Brian Gregory, MD, MBA • Hi Paul- The suggestion for Wayne to run an experiment using different accounting systems (at least reports) with different departments is an attempt to choose the most appropriate accounting system that supports the ‘goals’ of that department. Those goals could include morbidity, mortality, etc.

As is usually stated in the TOC literature…first you choose your constraint (which can have boundaries itself) depending on what you are trying to achieve (goals/personal interest).

I’ve gone into great depth on my weblog about the conflicting constraints in an OR due to the different agents involved, most notably surgeons, anesthesiologists, and hospital. I’ve shown how to modify those constraints on the fly when resources vary.

I’ve also shown that the net economic gain in the OR can be shared by all, and that nurses and anesthesiologist can have more time (decreased risk) for the patient while the surgeon (who is normally the one pushing for faster turnovers) can modify his speed to his liking (no external pressure — only his own).

For the company (hospital) as a whole, TOC will determine which specialties, illnesses, patient demographic and therapies will be most supported with existing resources…or whether new resources should be acquired to change the constraint and strategy.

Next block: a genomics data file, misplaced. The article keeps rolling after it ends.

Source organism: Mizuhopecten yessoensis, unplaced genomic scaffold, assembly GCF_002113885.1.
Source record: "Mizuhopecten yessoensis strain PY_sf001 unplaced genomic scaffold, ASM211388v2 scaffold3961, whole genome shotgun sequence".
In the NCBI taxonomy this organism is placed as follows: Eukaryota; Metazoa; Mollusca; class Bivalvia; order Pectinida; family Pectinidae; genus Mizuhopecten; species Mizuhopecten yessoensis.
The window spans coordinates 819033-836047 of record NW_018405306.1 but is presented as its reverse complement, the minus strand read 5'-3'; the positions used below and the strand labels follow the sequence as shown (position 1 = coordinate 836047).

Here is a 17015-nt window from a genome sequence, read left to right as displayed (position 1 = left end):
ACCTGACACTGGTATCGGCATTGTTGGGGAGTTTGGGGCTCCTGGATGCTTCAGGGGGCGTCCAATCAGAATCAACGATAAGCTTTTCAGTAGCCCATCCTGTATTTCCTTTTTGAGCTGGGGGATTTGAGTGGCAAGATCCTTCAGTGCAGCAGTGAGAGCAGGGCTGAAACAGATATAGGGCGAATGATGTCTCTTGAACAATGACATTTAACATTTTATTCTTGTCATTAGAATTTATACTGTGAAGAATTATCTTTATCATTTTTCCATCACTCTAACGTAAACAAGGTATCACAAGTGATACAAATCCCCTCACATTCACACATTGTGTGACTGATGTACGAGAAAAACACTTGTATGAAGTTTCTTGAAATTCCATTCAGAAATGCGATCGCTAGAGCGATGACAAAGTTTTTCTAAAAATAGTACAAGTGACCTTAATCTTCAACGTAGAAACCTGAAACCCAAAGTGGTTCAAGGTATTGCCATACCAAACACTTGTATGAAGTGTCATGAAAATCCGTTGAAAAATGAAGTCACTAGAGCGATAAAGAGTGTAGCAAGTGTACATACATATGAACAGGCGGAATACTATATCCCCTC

The individual departments would use TOC (and accounting) to optimize their constraints (with boundaries such as no mortality or happiness for employees). When getting down to this level of implementation, knowledge of the processes involved is essential to adapting (modifying) the accounting system to support the outcomes.

Improvements in the processes (recognized and supported by appropriate accounting) at this lower level will affect the strategy at the top level of the company… and the constraints at the top level of the company. It’s symbiotic and iterative.

Brian Gregory, MD, MBA • Someone brought to my attention that the exact definition of symbiotic has been argued for years. Symbiotic, in my usage, refers to an interdependent relationship—not specifying whether mutualistic, commensalistic, or parasitic.